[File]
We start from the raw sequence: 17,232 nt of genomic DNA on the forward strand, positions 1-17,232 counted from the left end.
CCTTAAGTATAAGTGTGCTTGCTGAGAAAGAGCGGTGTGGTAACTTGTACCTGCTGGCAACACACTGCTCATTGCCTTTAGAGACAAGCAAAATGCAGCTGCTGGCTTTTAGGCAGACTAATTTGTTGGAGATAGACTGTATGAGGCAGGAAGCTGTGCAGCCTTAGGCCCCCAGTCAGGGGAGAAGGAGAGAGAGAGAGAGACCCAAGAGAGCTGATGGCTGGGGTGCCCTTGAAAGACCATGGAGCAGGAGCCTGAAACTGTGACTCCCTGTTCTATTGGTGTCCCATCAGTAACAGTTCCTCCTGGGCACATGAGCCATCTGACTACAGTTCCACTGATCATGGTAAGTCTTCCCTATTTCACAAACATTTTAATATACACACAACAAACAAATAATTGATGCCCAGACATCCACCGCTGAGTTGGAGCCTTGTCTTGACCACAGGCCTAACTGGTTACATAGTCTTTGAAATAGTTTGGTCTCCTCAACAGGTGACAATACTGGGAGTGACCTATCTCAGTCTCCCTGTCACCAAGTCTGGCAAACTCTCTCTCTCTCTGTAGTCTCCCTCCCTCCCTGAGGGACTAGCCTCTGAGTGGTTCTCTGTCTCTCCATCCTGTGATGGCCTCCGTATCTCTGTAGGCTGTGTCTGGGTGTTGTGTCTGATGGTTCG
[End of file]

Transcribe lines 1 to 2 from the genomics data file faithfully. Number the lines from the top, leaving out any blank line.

We start from the raw sequence: 17,232 nt of genomic DNA on the forward strand, positions 1-17,232 counted from the left end.
CCTTAAGTATAAGTGTGCTTGCTGAGAAAGAGCGGTGTGGTAACTTGTACCTGCTGGCAACACACTGCTCATTGCCTTTAGAGACAAGCAAAATGCAGCTGCTGGCTTTTAGGCAGACTAATTTGTTGGAGATAGACTGTATGAGGCAGGAAGCTGTGCAGCCTTAGGCCCCCAGTCAGGGGAGAAGGAGAGAGAGAGAGAGACCCAAGAGAGCTGATGGCTGGGGTGCCCTTGAAAGACCATGGAGCAGGAGCCTGAAACTGTGACTCCCTGTTCTATTGGTGTCCCATCAGTAACAGTTCCTCCTGGGCACATGAGCCATCTGACTACAGTTCCACTGATCATGGTAAGTCTTCCCTATTTCACAAACATTTTAATATACACACAACAAACAAATAATTGATGCCCAGACATCCACCGCTGAGTTGGAGCCTTGTCTTGACCACAGGCCTAACTGGTTACATAGTCTTTGAAATAGTTTGGTCTCCTCAACAGGTGACAATACTGGGAGTGACCTATCTCAGTCTCCCTGTCACCAAGTCTGGCAAACTCTCTCTCTCTCTGTAGTCTCCCTCCCTCCCTGAGGGACTAGCCTCTGAGTGGTTCTCTGTCTCTCCATCCTGTGATGGCCTCCGTATCTCTGTAGGCTGTGTCTGGGTGTTGTGTCTGATGGTTCG